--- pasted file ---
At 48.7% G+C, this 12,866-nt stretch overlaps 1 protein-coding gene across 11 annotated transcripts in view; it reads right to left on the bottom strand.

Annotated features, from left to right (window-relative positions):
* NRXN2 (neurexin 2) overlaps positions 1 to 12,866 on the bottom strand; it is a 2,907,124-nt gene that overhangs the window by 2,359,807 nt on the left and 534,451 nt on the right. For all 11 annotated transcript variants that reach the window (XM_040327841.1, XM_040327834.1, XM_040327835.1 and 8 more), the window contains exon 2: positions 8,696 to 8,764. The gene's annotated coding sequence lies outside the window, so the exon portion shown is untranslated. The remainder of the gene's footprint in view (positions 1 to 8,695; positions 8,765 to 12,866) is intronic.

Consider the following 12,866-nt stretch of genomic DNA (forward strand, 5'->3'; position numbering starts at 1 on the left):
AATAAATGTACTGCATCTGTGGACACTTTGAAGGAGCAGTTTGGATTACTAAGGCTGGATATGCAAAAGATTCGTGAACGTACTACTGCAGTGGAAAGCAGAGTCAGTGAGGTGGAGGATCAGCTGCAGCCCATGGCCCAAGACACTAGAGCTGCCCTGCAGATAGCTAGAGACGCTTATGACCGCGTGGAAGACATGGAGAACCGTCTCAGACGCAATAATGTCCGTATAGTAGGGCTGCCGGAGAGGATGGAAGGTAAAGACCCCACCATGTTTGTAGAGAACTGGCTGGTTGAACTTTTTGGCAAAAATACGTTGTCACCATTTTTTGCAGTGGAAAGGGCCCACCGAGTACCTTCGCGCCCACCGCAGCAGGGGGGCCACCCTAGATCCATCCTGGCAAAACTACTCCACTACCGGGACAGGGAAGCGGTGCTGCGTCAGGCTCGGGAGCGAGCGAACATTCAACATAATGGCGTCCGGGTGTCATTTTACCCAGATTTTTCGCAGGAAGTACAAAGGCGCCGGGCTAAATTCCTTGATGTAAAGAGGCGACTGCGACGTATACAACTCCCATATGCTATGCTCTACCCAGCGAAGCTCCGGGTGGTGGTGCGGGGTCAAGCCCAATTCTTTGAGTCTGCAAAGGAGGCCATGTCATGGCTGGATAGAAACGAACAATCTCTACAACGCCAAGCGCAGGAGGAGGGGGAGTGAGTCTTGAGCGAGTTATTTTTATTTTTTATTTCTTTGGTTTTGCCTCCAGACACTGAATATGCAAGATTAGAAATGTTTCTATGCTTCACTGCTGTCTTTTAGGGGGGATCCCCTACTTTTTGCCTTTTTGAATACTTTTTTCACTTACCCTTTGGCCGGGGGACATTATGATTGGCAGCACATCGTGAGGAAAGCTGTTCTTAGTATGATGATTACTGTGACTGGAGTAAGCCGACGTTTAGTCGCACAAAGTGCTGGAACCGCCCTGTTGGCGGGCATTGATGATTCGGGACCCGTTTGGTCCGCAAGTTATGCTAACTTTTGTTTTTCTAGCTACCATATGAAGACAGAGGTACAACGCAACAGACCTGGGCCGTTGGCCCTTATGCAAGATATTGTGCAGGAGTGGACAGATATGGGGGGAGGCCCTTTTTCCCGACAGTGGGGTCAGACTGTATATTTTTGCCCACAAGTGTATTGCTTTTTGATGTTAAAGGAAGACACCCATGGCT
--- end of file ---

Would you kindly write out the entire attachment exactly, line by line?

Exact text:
At 48.7% G+C, this 12,866-nt stretch overlaps 1 protein-coding gene across 11 annotated transcripts in view; it reads right to left on the bottom strand.

Annotated features, from left to right (window-relative positions):
* NRXN2 (neurexin 2) overlaps positions 1 to 12,866 on the bottom strand; it is a 2,907,124-nt gene that overhangs the window by 2,359,807 nt on the left and 534,451 nt on the right. For all 11 annotated transcript variants that reach the window (XM_040327841.1, XM_040327834.1, XM_040327835.1 and 8 more), the window contains exon 2: positions 8,696 to 8,764. The gene's annotated coding sequence lies outside the window, so the exon portion shown is untranslated. The remainder of the gene's footprint in view (positions 1 to 8,695; positions 8,765 to 12,866) is intronic.

Consider the following 12,866-nt stretch of genomic DNA (forward strand, 5'->3'; position numbering starts at 1 on the left):
AATAAATGTACTGCATCTGTGGACACTTTGAAGGAGCAGTTTGGATTACTAAGGCTGGATATGCAAAAGATTCGTGAACGTACTACTGCAGTGGAAAGCAGAGTCAGTGAGGTGGAGGATCAGCTGCAGCCCATGGCCCAAGACACTAGAGCTGCCCTGCAGATAGCTAGAGACGCTTATGACCGCGTGGAAGACATGGAGAACCGTCTCAGACGCAATAATGTCCGTATAGTAGGGCTGCCGGAGAGGATGGAAGGTAAAGACCCCACCATGTTTGTAGAGAACTGGCTGGTTGAACTTTTTGGCAAAAATACGTTGTCACCATTTTTTGCAGTGGAAAGGGCCCACCGAGTACCTTCGCGCCCACCGCAGCAGGGGGGCCACCCTAGATCCATCCTGGCAAAACTACTCCACTACCGGGACAGGGAAGCGGTGCTGCGTCAGGCTCGGGAGCGAGCGAACATTCAACATAATGGCGTCCGGGTGTCATTTTACCCAGATTTTTCGCAGGAAGTACAAAGGCGCCGGGCTAAATTCCTTGATGTAAAGAGGCGACTGCGACGTATACAACTCCCATATGCTATGCTCTACCCAGCGAAGCTCCGGGTGGTGGTGCGGGGTCAAGCCCAATTCTTTGAGTCTGCAAAGGAGGCCATGTCATGGCTGGATAGAAACGAACAATCTCTACAACGCCAAGCGCAGGAGGAGGGGGAGTGAGTCTTGAGCGAGTTATTTTTATTTTTTATTTCTTTGGTTTTGCCTCCAGACACTGAATATGCAAGATTAGAAATGTTTCTATGCTTCACTGCTGTCTTTTAGGGGGGATCCCCTACTTTTTGCCTTTTTGAATACTTTTTTCACTTACCCTTTGGCCGGGGGACATTATGATTGGCAGCACATCGTGAGGAAAGCTGTTCTTAGTATGATGATTACTGTGACTGGAGTAAGCCGACGTTTAGTCGCACAAAGTGCTGGAACCGCCCTGTTGGCGGGCATTGATGATTCGGGACCCGTTTGGTCCGCAAGTTATGCTAACTTTTGTTTTTCTAGCTACCATATGAAGACAGAGGTACAACGCAACAGACCTGGGCCGTTGGCCCTTATGCAAGATATTGTGCAGGAGTGGACAGATATGGGGGGAGGCCCTTTTTCCCGACAGTGGGGTCAGACTGTATATTTTTGCCCACAAGTGTATTGCTTTTTGATGTTAAAGGAAGACACCCATGGCT